Health maintenance should be viewed as a national priority
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Health professionals know that all Americans deserve decent healthcare, including primary care and preventive care. We know it in our bones, since we know that everyone is basically the same inside, with a common humanity and similar vulnerabilities.

The assumption that anyone can go to an emergency room doesn't cut it. Preventive care is necessary to detect and treat problems. It is much easier to cure or control something before costly complications occur. I'd much rather treat someone's high blood pressure than have to treat something like a disabling stroke, which requires costly long-term care as well as expensive hospital care.

The left champions universal coverage to prevent unnecessary suffering and death, but the fiscal cost is very high. Many favor a single payer public plan, knowing that private insurers always extract more value from healthcare than they add to it.


The right champions personal and fiscal responsibility, and free enterprise. They don’t want to pay more to cover benefits for others, and they don’t want all of healthcare to be publicly funded and administered. Their leaders promised to replace the Affordable Care Act (ACA) with something better “for everyone,” but they clearly don’t have anything better. They have focused on reducing coverage and benefits, but the human cost is too great. Can a divided America make quality healthcare both available and affordable?

 The ACA is actually a conservative solution, keeping private insurers in the game —without a competing public option — but under new terms,; it has already done a great deal of good.

 It’s most popular insurance reforms are:

  1. Barring exclusions for pre-existing illness, which were very profitable but highly unfair
  2. Keeping children on parents' policies until age 26, which costs insurers little money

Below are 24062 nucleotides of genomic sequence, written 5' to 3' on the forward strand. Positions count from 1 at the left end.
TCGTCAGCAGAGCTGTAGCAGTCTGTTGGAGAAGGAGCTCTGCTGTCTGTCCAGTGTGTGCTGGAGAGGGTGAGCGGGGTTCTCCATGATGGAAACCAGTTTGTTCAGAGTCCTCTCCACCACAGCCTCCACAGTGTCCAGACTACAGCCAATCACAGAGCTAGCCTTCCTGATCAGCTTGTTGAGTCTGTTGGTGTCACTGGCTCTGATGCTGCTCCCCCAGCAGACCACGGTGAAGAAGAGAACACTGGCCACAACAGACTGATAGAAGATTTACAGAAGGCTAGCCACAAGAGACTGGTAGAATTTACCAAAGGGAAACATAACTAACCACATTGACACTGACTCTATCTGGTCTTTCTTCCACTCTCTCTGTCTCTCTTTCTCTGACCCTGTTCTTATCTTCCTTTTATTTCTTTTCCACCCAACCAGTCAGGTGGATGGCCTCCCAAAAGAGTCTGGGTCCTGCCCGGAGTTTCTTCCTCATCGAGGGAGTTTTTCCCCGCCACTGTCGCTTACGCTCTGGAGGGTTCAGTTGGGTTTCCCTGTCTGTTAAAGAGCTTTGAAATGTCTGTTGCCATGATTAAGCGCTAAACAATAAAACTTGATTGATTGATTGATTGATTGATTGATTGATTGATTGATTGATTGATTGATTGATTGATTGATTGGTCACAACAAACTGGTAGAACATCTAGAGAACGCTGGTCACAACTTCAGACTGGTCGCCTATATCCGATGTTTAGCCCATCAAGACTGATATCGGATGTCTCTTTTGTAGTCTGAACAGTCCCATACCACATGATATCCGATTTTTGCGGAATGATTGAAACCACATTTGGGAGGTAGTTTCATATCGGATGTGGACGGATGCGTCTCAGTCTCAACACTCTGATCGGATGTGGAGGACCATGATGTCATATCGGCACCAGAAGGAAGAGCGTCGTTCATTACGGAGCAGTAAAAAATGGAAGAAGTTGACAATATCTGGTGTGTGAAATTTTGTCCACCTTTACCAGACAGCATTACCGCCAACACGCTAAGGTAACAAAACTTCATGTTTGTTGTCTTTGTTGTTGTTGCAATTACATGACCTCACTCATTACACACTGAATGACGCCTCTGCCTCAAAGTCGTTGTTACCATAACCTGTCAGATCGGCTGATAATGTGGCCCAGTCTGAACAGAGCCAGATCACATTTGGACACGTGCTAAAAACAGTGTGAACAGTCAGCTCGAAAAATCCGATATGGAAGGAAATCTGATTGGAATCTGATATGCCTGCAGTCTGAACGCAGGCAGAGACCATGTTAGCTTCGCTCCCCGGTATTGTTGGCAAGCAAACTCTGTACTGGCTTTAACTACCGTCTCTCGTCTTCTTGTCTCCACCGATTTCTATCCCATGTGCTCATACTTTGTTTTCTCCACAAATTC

3. Covering high value preventive tests such as mammograms and colonoscopies without co-payments, which can lead people to avoid care
  4. Increasing the percent of insurer revenue that supports actual care
  5. Ending lifetime limits on coverage
  6. Giving structure and support to the individual market

The ACA survived by a single Senate vote, but GOP leaders are still pushing to repeal or undermine it and the individual market is struggling with high premiums and few choices.

Unfortunately, insurers created additional barriers to care, such as narrow networks that exclude many local providers. Access to good individual coverage must be protected at a time when so many Americans, especially our young people, are limited to part-time, freelance or small business jobs with no benefits.  

It is outrageous that GOP leaders want this market to implode —  a disaster that, ironically, would only increase support for simpler public solutions, like Medicare for all. 

What about the ACA's mandate that everyone buy insurance? Well, we clearly need a way to ensure broad participation now that insurers can no longer exclude people with pre-existing conditions. Otherwise, healthy people can take a free ride, letting everyone else fund the system until they are sick and decide to opt in. If enough healthy people become free-riders, insurance for everyone else becomes unaffordable, or insurers face large losses. The House proposal to replace the individual mandate with a small fee when free riders re-enter the system is inadequate.  

I’d really like to know what ACA opponents thought they would do under the old rules, if they suddenly became sick while between jobs or otherwise uncovered.